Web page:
Purchase this article with an account.
M. A. Genead, S. Pasadhika, G. A. Fishman; Retinal Nerve Fiber Layer Thickness Analysis in X-Linked Retinoschisis (XLRS) Using Fourier-Domain OCT. Invest. Ophthalmol. Vis. Sci. 2009;50(13):972.
Download citation file:
© ARVO (1962-2015); The Authors (2016-present)
To evaluate the presence of retinal nerve fiber layer (RNFL) defects in patients with XLRS using high speed, high resolution, Fourier domain OCT (FD-OCT).
Twenty four patients (43 eyes) with XLRS seen in the ophthalmology department at the University of Illinois at Chicago were enrolled in the study. All patients underwent a complete eye examination, including best-corrected visual acuity (BCVA) using an early treatment diabetic retinopathy screening chart (ETDRS), slit-lamp biomicroscopic examination, intraocular pressure (IOP) measurement and dilated fundus examination. FD-OCT was performed using Optovue technology. A quadrant was considered to be thinned if at least 2 of the 4 segments in the quadrant were reduced in thickness.
The average age of the 24 patients in the study was 28.8 years ± 14.7 years. Among our 24 patients with XLRS, 15 patients (62.5%) showed a thinning of the RNFL in one or more quadrants in at least one eye and 9 patients (37.5%) in both eyes. Thinning of the RNFL in 1 quadrant was seen in 12 eyes (27.9%) of 10 patients (41.7%), and thinning in 2 or more quadrants was seen in 12 eyes (27.9%) of 8 patients (33.3%). Thinning in the inferior quadrant was most commonly seen and was observed in 18 eyes (41.9%) of 12 patients (50%), followed by the temporal quadrant in 12 eyes (27.9%) of 8 patients (33.3%), nasal quadrant in 5 eyes (11.6%) of 4 patients (16.7%), and the superior quadrant in 5 eyes (11.6%) of 4 patients (16.7%).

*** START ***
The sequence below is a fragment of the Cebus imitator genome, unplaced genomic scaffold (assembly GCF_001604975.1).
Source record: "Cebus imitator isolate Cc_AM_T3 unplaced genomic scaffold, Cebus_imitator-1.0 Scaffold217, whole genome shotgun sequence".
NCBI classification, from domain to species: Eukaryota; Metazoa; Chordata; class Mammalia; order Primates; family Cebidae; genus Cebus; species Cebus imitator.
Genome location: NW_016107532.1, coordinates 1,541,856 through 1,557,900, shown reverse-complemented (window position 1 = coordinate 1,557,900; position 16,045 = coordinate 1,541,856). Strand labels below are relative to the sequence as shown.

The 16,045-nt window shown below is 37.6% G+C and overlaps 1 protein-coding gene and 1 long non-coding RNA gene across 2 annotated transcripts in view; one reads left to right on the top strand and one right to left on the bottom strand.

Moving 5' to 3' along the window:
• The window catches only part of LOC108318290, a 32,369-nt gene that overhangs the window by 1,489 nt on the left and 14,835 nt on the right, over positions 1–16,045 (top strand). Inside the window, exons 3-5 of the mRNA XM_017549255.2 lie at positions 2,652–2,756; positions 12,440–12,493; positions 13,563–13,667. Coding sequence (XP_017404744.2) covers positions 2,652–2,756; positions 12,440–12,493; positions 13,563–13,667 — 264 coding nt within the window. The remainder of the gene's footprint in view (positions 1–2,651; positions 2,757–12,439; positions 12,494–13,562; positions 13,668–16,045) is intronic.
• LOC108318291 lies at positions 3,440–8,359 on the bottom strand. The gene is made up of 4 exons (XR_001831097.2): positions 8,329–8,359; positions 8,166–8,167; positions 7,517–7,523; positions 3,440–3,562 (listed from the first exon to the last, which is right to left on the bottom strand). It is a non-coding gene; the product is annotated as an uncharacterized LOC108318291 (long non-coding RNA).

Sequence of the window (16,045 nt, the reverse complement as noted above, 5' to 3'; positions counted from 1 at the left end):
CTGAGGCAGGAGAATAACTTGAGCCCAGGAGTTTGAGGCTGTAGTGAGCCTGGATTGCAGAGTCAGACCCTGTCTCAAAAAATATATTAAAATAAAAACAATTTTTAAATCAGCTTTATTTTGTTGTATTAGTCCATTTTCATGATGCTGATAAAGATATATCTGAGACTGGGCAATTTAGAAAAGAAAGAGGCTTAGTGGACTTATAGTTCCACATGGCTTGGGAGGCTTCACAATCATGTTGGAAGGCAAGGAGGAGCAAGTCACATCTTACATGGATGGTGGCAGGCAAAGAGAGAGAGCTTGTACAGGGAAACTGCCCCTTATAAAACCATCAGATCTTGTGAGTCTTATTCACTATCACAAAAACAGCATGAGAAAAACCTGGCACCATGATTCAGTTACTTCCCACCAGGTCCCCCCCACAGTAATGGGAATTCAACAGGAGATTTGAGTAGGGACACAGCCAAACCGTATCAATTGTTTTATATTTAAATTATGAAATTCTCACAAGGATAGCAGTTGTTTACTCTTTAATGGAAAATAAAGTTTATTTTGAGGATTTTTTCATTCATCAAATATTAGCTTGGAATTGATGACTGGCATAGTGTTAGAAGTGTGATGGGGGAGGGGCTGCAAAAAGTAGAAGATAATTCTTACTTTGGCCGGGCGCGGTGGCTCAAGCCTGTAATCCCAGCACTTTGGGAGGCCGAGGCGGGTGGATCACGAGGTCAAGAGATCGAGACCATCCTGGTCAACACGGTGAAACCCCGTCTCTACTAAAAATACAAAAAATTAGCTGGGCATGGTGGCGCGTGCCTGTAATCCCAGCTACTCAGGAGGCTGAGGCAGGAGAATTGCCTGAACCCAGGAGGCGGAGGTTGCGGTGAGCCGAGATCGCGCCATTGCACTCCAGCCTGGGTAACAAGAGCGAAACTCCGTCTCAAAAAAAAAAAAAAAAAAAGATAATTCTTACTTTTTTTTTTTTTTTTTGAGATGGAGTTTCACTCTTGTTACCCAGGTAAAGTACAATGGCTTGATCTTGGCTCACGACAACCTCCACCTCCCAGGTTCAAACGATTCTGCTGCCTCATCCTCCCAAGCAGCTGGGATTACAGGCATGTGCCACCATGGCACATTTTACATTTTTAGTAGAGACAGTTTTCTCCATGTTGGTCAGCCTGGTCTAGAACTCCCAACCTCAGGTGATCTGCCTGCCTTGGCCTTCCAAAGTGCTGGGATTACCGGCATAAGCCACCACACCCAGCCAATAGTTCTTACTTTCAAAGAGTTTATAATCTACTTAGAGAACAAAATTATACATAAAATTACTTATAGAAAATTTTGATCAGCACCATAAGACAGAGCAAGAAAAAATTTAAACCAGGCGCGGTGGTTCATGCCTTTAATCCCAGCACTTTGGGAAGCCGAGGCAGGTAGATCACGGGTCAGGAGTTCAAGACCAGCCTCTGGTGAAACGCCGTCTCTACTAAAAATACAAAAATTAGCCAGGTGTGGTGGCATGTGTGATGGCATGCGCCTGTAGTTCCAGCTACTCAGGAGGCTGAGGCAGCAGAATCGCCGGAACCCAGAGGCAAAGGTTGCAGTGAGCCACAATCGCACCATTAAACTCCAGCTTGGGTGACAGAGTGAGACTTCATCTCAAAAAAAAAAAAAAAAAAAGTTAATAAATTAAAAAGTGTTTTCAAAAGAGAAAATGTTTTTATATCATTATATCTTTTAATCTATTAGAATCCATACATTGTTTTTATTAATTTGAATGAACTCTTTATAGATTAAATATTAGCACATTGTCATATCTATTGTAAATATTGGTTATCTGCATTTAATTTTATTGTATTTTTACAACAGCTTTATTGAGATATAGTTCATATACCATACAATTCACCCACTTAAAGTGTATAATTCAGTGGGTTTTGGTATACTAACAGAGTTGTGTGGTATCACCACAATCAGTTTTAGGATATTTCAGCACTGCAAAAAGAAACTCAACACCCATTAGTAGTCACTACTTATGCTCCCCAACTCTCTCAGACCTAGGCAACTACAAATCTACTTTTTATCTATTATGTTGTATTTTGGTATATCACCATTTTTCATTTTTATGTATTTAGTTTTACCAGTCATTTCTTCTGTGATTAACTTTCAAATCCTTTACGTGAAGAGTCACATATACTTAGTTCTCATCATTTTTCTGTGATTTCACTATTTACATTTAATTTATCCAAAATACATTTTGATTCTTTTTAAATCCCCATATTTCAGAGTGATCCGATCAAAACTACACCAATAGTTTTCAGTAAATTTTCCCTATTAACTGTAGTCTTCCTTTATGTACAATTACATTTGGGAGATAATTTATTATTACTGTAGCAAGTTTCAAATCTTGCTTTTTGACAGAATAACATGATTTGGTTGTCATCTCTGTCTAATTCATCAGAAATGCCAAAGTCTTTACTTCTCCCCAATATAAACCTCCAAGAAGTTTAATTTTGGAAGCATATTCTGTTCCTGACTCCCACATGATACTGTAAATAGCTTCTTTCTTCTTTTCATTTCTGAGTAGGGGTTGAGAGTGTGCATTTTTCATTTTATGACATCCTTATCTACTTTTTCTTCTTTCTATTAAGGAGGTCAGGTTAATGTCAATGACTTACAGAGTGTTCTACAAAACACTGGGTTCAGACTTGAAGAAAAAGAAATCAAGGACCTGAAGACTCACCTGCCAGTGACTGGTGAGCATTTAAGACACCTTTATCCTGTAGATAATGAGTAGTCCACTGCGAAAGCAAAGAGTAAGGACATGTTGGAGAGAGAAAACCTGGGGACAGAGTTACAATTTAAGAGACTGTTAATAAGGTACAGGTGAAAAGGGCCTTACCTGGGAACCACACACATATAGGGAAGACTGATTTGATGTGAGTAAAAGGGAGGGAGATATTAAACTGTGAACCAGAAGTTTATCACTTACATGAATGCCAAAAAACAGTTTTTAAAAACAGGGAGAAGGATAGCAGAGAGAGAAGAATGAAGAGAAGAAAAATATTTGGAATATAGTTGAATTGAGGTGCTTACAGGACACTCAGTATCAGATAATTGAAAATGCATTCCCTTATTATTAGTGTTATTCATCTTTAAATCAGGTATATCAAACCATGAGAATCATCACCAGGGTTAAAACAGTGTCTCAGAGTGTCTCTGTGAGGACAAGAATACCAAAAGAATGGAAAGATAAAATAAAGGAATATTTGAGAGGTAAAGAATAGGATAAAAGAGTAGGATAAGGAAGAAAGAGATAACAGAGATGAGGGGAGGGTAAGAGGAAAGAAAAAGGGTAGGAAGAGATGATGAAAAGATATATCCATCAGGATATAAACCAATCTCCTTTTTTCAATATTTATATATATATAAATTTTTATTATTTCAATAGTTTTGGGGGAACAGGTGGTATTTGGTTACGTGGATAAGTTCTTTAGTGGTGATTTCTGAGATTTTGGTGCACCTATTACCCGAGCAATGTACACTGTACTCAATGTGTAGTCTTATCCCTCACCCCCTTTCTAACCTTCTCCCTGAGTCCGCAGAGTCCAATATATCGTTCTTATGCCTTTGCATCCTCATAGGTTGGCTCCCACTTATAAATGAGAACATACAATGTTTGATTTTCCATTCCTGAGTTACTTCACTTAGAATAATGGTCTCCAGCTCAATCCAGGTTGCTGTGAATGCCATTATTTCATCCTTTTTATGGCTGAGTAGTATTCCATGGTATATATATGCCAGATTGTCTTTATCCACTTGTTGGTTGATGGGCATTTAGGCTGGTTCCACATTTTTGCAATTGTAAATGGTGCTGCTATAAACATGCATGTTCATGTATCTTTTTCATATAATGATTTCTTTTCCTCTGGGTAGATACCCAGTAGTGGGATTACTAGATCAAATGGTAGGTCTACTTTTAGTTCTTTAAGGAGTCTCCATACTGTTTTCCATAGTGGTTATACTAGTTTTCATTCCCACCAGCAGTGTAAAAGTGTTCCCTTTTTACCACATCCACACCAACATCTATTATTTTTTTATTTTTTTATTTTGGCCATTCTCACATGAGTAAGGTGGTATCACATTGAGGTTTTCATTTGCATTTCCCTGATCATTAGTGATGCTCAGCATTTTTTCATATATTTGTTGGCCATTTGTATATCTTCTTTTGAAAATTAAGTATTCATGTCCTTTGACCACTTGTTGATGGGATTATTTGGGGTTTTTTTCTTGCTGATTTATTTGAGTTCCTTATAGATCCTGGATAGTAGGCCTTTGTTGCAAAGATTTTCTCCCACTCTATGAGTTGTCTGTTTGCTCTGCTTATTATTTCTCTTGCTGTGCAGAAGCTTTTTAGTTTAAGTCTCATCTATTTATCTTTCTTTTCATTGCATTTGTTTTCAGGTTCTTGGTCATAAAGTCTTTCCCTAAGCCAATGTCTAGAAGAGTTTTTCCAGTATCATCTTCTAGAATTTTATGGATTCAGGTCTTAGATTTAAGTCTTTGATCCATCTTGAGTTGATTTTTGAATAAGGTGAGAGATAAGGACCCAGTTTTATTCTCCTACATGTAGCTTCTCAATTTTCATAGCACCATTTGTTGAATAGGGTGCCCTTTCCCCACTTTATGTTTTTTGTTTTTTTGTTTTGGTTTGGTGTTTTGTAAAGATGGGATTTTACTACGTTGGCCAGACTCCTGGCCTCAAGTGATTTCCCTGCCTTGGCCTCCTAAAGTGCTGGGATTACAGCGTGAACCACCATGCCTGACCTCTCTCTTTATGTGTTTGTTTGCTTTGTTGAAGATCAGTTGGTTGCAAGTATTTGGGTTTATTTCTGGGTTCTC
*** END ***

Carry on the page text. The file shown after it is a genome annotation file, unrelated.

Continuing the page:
In our cohort of XLRS patients,15 patients (62.5%) showed a thinning of the RNFL in one or more quadrants in at least one eye. Abnormal thinning was more commonly found in the inferior and temporal quadrants. The use of high speed, high resolution tools like FD-OCT as a screening modality to measure RNFL thickness would seem prudent to determine the presence of possible changes in RNFL thickness in patients with XLRS. Reductions in RNFL thickness in such patients could be relevant in their selection for future therapeutic trials.
This PDF is available to Subscribers Only